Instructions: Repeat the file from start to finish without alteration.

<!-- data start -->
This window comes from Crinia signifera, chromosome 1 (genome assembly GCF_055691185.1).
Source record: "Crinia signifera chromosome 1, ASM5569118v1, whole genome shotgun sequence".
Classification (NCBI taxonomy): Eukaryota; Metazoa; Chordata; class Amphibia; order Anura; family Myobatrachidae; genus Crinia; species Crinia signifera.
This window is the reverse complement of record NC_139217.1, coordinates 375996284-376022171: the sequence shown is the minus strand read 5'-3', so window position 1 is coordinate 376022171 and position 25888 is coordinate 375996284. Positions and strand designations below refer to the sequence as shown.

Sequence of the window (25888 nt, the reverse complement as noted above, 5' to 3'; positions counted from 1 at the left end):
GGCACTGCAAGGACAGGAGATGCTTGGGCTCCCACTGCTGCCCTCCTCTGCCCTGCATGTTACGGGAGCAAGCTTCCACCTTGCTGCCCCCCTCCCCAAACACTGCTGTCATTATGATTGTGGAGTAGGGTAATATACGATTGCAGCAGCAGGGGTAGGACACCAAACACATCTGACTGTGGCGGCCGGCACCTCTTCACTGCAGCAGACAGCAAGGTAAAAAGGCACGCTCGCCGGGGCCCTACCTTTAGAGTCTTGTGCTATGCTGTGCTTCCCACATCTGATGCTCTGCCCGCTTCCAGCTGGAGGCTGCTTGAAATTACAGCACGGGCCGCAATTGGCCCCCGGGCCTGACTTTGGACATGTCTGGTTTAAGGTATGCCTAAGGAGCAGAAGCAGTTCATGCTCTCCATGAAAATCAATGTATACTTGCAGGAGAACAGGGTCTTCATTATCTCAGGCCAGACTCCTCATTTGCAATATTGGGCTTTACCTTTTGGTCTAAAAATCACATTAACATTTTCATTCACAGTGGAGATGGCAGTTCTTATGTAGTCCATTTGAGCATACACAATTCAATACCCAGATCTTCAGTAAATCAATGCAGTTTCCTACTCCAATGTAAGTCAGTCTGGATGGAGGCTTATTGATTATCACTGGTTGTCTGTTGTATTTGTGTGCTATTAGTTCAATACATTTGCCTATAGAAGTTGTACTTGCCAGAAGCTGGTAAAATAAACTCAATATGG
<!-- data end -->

This window comes from Crinia signifera, chromosome 1 (genome assembly GCF_055691185.1).
Source record: "Crinia signifera chromosome 1, ASM5569118v1, whole genome shotgun sequence".
Classification (NCBI taxonomy): Eukaryota; Metazoa; Chordata; class Amphibia; order Anura; family Myobatrachidae; genus Crinia; species Crinia signifera.
This window is the reverse complement of record NC_139217.1, coordinates 375996284-376022171: the sequence shown is the minus strand read 5'-3', so window position 1 is coordinate 376022171 and position 25888 is coordinate 375996284. Positions and strand designations below refer to the sequence as shown.

Sequence of the window (25888 nt, the reverse complement as noted above, 5' to 3'; positions counted from 1 at the left end):
GGCACTGCAAGGACAGGAGATGCTTGGGCTCCCACTGCTGCCCTCCTCTGCCCTGCATGTTACGGGAGCAAGCTTCCACCTTGCTGCCCCCCTCCCCAAACACTGCTGTCATTATGATTGTGGAGTAGGGTAATATACGATTGCAGCAGCAGGGGTAGGACACCAAACACATCTGACTGTGGCGGCCGGCACCTCTTCACTGCAGCAGACAGCAAGGTAAAAAGGCACGCTCGCCGGGGCCCTACCTTTAGAGTCTTGTGCTATGCTGTGCTTCCCACATCTGATGCTCTGCCCGCTTCCAGCTGGAGGCTGCTTGAAATTACAGCACGGGCCGCAATTGGCCCCCGGGCCTGACTTTGGACATGTCTGGTTTAAGGTATGCCTAAGGAGCAGAAGCAGTTCATGCTCTCCATGAAAATCAATGTATACTTGCAGGAGAACAGGGTCTTCATTATCTCAGGCCAGACTCCTCATTTGCAATATTGGGCTTTACCTTTTGGTCTAAAAATCACATTAACATTTTCATTCACAGTGGAGATGGCAGTTCTTATGTAGTCCATTTGAGCATACACAATTCAATACCCAGATCTTCAGTAAATCAATGCAGTTTCCTACTCCAATGTAAGTCAGTCTGGATGGAGGCTTATTGATTATCACTGGTTGTCTGTTGTATTTGTGTGCTATTAGTTCAATACATTTGCCTATAGAAGTTGTACTTGCCAGAAGCTGGTAAAATAAACTCAATATGG